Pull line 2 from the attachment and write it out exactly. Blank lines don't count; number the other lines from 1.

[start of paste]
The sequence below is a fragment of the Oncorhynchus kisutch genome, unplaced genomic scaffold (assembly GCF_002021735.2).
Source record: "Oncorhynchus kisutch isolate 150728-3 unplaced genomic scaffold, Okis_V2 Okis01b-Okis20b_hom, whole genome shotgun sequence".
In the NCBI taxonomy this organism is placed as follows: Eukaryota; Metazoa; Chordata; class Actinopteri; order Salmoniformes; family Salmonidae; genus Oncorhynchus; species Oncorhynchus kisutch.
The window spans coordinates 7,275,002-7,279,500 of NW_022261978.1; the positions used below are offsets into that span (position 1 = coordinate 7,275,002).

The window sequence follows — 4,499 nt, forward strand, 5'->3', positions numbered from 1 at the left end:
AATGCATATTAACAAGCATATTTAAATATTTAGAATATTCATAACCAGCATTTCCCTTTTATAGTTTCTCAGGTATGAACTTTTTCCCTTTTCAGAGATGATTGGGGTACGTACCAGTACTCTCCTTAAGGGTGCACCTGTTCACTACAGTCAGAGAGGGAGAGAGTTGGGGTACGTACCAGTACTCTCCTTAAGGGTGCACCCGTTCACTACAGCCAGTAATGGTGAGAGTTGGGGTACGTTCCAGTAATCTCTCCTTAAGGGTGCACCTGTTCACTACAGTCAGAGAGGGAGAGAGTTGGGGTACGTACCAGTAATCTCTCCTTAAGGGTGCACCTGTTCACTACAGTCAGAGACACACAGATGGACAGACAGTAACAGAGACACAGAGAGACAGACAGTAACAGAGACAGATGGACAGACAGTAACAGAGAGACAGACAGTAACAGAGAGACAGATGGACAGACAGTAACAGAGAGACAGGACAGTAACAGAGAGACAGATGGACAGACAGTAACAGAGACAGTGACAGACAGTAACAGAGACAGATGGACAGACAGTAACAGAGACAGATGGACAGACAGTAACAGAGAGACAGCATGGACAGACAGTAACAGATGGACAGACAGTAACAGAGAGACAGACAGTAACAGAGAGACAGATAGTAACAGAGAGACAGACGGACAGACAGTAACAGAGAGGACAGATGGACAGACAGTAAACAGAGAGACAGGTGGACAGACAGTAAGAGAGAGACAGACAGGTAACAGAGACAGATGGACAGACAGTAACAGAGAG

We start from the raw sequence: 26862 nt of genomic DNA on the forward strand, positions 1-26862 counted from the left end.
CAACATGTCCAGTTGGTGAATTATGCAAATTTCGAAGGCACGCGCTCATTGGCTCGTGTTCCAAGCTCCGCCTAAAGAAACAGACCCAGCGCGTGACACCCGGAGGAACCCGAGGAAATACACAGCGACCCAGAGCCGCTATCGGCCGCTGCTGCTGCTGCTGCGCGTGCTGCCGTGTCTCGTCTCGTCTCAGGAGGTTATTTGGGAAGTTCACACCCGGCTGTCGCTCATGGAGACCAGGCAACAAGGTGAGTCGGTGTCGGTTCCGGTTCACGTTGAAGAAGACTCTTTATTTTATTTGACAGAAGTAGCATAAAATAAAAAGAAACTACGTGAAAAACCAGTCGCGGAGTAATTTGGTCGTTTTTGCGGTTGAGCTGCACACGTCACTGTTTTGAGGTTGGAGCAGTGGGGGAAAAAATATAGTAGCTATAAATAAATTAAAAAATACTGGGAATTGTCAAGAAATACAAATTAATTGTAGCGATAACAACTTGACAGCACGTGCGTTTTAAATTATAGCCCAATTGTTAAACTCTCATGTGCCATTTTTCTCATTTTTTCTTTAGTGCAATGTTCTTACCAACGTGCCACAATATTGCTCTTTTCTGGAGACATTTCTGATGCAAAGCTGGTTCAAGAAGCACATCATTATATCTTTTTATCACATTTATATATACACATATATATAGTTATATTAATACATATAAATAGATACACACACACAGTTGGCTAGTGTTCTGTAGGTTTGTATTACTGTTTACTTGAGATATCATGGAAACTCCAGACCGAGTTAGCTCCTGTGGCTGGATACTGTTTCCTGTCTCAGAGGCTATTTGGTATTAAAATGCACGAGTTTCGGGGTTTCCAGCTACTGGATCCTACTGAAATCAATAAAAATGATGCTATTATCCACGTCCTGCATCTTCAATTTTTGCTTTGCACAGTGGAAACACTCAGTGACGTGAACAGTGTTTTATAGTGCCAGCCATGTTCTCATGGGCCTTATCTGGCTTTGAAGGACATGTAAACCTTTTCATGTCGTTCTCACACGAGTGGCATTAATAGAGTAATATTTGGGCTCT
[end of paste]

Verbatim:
Source record: "Oncorhynchus kisutch isolate 150728-3 unplaced genomic scaffold, Okis_V2 Okis01b-Okis20b_hom, whole genome shotgun sequence".